Cart (Loading....) | Create Account
Close category search window
 

Analysis and optimization of service availability in a HA cluster with load-dependent machine availability

Sign In

Cookies must be enabled to login.After enabling cookies , please use refresh or reload or ctrl+f5 on the browser for the login options.

Formats Non-Member Member
$31 $13
Learn how you can qualify for the best price for this item!
Become an IEEE Member or Subscribe to
IEEE Xplore for exclusive pricing!
close button

puzzle piece

IEEE membership options for an individual and IEEE Xplore subscriptions for an organization offer the most affordable access to essential journal articles, conference papers, standards, eBooks, and eLearning courses.

Learn more about:

IEEE membership

IEEE Xplore subscriptions

2 Author(s)
Chee-Wei Ang ; Inst. for Infocomm. Res., Singapore, Singapore ; Chen-Khong Tham

Calculations of service availability of a high-availability (HA) cluster are usually based on the assumption of load- independent machine availabilities. In this paper, we study the issues and show how the service availabilities can be calculated under the assumption that machine availabilities are load dependent. We present a Markov chain analysis to derive the steady-state service availabilities of a load-dependent machine availability HA cluster. We show that with a load-dependent machine availability, the attained service availability is now policy dependent. After formulating the problem as a Markov decision process, we proceed to determine the optimal policy to achieve the maximum service availabilities by using the method of policy iteration. Two greedy assignment algorithms are studied: least load and first derivative length (FDL) based, where least load corresponds to some load balancing algorithms. We carry out the analysis and simulations on two cases of load profiles: In the first profile, a single machine has the capacity to host all services in the HA cluster; in the second profile, a single machine does not have enough capacity to host all services. We show that the service availabilities achieved under the first load profile are the same, whereas the service availabilities achieved under the second load profile are different. Since the service availabilities achieved are different in the second load profile, we proceed to investigate how the distribution of service availabilities across the services can be controlled by adjusting the rewards vector.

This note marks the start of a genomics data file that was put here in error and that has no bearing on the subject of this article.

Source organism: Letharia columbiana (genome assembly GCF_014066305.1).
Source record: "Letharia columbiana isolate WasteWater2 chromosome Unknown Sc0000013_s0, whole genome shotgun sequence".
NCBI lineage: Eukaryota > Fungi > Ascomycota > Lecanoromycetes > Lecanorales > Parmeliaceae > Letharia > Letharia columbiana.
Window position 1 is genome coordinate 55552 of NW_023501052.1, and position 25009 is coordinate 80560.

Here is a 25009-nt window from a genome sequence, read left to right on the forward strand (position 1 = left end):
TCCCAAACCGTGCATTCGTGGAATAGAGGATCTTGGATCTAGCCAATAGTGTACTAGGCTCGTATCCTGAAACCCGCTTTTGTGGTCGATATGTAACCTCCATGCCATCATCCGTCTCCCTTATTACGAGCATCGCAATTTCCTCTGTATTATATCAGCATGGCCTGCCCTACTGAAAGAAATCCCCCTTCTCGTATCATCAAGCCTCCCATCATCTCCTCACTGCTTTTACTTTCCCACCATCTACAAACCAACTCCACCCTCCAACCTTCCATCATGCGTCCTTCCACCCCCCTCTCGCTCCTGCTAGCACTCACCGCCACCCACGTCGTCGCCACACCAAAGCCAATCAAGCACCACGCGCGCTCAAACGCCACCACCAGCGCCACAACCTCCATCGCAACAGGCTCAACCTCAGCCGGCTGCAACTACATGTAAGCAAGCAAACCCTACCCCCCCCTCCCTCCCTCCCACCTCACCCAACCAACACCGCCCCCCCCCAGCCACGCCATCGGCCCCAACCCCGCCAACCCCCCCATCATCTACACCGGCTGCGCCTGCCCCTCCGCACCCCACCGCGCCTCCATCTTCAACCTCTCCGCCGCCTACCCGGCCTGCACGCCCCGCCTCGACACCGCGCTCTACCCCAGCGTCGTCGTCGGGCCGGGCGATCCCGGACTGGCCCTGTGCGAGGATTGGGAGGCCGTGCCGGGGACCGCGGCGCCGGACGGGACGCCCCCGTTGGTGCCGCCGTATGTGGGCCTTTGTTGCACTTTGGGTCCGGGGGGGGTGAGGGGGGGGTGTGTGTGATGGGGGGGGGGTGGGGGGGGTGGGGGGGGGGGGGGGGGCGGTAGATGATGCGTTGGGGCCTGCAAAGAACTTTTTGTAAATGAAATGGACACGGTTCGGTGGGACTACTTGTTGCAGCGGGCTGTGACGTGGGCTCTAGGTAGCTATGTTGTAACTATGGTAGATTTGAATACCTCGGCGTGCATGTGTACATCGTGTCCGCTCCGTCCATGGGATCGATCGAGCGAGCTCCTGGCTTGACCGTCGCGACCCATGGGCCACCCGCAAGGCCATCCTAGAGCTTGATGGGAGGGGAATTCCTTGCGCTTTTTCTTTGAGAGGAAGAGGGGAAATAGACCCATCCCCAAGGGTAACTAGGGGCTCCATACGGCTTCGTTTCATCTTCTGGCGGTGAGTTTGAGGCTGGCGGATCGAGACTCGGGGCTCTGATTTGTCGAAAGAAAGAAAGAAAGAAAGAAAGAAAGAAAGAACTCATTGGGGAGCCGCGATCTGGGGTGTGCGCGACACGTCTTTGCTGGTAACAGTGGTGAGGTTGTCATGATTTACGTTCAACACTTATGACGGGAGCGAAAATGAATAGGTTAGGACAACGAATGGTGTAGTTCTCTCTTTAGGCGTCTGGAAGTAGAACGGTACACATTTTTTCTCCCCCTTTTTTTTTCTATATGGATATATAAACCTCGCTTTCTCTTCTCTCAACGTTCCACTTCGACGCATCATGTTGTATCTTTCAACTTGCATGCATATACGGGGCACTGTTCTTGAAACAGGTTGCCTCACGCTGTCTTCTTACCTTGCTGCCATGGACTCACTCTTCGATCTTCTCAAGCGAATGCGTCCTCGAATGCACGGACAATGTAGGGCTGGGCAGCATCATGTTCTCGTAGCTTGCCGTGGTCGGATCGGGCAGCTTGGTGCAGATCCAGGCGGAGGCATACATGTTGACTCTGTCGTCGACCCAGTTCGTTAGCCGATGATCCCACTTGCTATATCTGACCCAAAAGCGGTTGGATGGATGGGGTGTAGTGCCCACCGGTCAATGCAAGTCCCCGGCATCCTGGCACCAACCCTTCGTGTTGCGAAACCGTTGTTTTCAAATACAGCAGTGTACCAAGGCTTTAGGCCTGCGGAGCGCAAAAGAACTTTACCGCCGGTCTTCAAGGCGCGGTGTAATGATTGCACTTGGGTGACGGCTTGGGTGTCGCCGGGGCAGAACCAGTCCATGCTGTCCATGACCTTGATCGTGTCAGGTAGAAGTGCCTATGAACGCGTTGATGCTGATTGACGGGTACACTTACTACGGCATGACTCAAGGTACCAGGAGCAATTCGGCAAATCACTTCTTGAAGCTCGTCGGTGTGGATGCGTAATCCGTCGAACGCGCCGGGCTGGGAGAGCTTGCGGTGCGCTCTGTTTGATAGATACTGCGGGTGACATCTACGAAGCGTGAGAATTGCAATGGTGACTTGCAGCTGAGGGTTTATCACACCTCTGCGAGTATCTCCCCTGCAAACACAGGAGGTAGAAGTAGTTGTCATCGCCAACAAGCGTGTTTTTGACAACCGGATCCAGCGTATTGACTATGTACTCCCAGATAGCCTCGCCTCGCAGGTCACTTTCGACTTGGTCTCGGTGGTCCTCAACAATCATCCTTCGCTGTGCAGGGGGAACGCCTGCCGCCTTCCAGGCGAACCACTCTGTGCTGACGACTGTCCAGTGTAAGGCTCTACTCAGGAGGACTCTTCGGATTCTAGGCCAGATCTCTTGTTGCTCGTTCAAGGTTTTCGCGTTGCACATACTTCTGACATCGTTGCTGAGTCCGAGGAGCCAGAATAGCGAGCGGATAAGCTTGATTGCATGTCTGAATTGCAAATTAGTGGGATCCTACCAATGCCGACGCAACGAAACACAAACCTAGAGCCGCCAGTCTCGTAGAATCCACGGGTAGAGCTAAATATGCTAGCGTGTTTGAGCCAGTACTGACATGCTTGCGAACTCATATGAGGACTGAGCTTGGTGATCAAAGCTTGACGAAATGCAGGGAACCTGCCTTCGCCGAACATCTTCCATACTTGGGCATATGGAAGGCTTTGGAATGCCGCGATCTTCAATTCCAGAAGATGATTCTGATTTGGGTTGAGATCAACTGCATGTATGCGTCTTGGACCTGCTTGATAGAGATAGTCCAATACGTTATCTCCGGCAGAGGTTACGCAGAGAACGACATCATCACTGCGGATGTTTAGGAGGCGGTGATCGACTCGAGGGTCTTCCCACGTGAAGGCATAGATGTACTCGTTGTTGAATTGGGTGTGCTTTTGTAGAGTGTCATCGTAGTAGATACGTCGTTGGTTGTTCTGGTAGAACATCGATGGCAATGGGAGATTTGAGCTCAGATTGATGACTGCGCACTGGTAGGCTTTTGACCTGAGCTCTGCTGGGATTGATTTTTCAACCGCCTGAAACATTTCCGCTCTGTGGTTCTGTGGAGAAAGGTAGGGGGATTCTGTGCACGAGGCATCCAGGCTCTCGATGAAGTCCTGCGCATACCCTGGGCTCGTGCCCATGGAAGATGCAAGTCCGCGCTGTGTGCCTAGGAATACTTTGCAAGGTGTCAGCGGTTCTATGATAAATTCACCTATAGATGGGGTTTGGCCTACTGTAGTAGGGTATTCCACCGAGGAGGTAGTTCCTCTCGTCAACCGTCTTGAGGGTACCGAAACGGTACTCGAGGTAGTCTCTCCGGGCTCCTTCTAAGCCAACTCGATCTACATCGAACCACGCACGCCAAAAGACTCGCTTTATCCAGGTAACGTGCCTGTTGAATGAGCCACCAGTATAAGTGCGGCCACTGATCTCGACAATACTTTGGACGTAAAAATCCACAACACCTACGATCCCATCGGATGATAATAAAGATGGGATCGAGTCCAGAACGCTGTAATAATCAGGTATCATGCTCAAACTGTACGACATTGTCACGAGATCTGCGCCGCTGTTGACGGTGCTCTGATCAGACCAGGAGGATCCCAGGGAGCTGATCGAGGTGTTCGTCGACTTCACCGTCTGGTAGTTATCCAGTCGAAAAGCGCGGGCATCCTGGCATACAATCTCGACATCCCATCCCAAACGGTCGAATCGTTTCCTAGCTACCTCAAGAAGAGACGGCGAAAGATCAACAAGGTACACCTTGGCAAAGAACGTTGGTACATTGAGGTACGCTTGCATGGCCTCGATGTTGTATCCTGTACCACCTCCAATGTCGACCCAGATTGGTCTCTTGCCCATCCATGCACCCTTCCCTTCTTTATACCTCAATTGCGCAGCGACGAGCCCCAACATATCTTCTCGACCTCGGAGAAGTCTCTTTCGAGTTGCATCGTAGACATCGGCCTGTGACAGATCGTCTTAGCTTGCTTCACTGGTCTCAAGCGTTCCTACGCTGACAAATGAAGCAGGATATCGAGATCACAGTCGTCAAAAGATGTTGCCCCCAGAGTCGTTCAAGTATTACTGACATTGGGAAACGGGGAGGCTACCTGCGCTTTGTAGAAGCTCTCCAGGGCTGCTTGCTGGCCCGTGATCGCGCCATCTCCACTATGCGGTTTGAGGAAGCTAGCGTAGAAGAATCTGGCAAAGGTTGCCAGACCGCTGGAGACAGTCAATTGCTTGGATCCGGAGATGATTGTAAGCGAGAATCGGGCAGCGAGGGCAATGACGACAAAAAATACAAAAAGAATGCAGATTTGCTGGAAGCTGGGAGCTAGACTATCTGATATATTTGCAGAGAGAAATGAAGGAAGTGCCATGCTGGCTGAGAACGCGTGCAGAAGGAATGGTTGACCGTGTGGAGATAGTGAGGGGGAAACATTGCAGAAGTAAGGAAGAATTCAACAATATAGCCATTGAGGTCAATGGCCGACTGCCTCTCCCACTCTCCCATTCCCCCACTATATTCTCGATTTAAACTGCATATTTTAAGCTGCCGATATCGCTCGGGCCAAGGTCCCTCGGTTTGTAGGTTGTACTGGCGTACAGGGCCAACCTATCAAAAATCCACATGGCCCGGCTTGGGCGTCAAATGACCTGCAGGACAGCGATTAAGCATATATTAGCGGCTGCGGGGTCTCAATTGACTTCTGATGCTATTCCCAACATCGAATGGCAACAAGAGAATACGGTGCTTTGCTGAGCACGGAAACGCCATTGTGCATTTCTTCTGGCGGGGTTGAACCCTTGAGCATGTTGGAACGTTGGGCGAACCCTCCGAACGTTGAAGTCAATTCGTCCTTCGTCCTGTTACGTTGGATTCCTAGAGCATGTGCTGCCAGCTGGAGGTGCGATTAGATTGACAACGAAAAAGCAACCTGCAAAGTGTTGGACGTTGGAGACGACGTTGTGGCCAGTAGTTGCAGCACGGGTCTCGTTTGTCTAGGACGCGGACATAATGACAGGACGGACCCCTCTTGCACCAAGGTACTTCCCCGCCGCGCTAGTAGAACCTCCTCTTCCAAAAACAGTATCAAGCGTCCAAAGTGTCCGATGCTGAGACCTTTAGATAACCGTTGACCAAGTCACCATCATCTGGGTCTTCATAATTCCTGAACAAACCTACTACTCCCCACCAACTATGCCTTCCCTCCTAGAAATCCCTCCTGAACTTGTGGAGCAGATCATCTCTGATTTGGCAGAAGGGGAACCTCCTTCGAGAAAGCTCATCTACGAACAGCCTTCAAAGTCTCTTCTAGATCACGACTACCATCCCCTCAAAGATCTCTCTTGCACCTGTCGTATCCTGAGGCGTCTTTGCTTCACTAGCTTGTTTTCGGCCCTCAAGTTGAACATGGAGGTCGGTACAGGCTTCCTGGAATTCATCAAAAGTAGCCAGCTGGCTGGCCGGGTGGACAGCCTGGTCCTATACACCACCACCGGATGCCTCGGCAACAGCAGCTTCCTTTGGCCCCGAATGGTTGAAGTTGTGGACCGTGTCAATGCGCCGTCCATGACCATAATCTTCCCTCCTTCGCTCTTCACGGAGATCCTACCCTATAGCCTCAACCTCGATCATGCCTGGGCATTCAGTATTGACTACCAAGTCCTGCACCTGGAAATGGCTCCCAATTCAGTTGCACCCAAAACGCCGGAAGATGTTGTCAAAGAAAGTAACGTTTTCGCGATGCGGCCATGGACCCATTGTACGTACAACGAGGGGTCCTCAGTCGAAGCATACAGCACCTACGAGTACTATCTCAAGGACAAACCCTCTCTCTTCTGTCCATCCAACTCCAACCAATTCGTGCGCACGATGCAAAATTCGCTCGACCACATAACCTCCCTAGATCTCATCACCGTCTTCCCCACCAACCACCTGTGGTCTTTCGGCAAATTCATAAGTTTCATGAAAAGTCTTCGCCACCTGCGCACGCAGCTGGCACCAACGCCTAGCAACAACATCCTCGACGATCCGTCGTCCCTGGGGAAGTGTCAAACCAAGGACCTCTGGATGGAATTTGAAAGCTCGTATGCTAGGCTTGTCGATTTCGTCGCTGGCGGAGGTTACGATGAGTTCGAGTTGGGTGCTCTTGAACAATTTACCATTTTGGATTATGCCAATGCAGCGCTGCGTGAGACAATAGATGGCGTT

Published in:

Parallel and Distributed Systems, IEEE Transactions on  (Volume:18 ,  Issue: 9 )

Date of Publication:

Sept. 2007

Need Help?


IEEE Advancing Technology for Humanity About IEEE Xplore | Contact | Help | Terms of Use | Nondiscrimination Policy | Site Map | Privacy & Opting Out of Cookies

A not-for-profit organization, IEEE is the world's largest professional association for the advancement of technology.
© Copyright 2014 IEEE - All rights reserved. Use of this web site signifies your agreement to the terms and conditions.